START TO HELP YOUR NEWLY BLIND DOG
Imagine a blind person needing to navigate through daily life without cane, or guide dog. It is a frightening thought This is how a blind dog copes every day, and they are able to do so because their responses and senses are very different to humans.
Dogs "live in the moment" and do not reflect on what the future holds, but as owners we can create full and active lives for our blind dogs
Working with the enhanced canine senses of hearing and scent, your dog can learn to trust you sufficiently to face the world with confidence .... and that confidence begins with you!
Dogs pick up on our emotions, and at a time when a newly blind dog is already bewildered, it is distressing if their loving owner is projecting worry and upset.
It is vital that you dry your tears and start to believe that your dog really can still lead a full and active life. If YOU believe he can, then the dog is off to a flying start
All newly bind dogs bump into things initially, and will do so in new environments throughout their life.At home, the bumping stage is usually quite brief and is a vital part of a dog learning a new way to navigate. Blind dogs will always continue to gently bump some spots around their home and this is deliberate...a way to confirm that they are where they think they are in the same way a blind person might put a hand on a chair back to assure themself of their orientation in a room.
Halo's (and bubble wrapping furniture) actually interfere with the navigation process, and I never recommend them for this reason.
The most important thing you can teach your newly blind dog is a safety word. You will use it together for the rest of his life, and it is the key to enabling them to safely enjoy walks off lead.I use "careful", but the choice is yours.
Start teaching in the bumping stage and use the word softly when you see your dog bump. The intention is not to stop the bump, but for the dog to start associating the two things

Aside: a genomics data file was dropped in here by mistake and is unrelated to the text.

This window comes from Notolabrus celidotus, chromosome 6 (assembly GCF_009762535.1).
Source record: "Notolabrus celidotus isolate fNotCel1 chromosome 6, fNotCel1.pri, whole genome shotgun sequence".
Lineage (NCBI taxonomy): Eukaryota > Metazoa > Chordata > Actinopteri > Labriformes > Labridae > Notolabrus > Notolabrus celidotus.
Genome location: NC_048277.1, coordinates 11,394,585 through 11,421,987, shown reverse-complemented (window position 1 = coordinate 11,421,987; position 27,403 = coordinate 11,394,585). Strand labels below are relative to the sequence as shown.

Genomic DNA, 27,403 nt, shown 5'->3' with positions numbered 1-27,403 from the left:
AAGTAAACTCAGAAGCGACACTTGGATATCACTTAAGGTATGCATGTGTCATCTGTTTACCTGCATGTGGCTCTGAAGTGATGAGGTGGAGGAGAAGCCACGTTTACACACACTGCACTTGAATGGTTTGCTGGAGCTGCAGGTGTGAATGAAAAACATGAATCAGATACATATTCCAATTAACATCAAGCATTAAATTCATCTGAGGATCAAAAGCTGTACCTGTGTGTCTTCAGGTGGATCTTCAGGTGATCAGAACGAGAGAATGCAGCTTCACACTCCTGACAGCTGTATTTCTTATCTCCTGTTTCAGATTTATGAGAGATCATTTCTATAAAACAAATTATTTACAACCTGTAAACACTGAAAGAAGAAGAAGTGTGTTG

Eventually you can work this up, with a variety of tones and volume, so the dog will literally stop still at a distance for you, if running into danger. Practice makes perfect
Wherever possible, do not lift your dog in an effort to help it get somewhere as the dog simply becomes disorientated and has to restart navigation.Instead, just pat your leg and say "this way" repeatedly until you get to where he was going.If the dog was just bumbling about with no specific destination, leave him to it....he is probably navigating.
Steps are often daunting, and an area where you may have to be firm. The dog has always used these steps, they haven"t changed, and he can DO this! Use lots of encouragement (treats are definitely allowed) for his first step, and gradually stretch it out until he gets praise and reward only at the bottom.Start to associate words i.e "up" "down" so he will eventually be able to use steps happily wherever he finds them
It is hard to watch at the start, but after a few attempts they just 'get it' and never look back. The more positive you are the faster they learn
Positivity and perseverance
Believe in your dog and set your expectations high.
The house with all its smells, furniture placements and feeding spots is the same as it has always been and your dog will quickly be moving around it at his previous levels of speed if he is allowed to find his way.Equally, puppies are uniquely adapted to adopting new environments, so should not be more overly protected than a sighted pup, other than the obvious dangers which it cannot see such as ponds etc
Enabling your dog is all about believing that he can do it all.
Good recall is essential for blind dogs. If you dog did not have good recall before losing sight, it is time to start teaching. Use a dog qualified dog trainer if you are unsure of how to tackle this.
Remember, when you are out and about that you are now your dogs eyes. Don,t get distracted on the job....you need to recall if other dogs are near, if he is going too far, if there are obstacles ahead, or any other number of reasons.
Whilst the basics will apply, all dogs are different....some may be slow to adapt, whilst blind from birth puppies may seem supremely confident.
Older dogs often suffer a periodvof depression which may last several weeks after sight loss. This is normal. and they do get their spirit back. Just be gentle, but stay positive and don't lower your expectations. Elderly dogs, who may also have other health conditions, should always be allowed to take things at their own pace.
Blind puppies tend to be supremely over confident, and often carry this into adulthood, which can be an issue as they are unable to read other dogs signals. It is important that they are given the most socialisation possible, and are well trained in their behaviour around other dogs. Again if you are unsure how to approach this then speak with a qualified dog trainner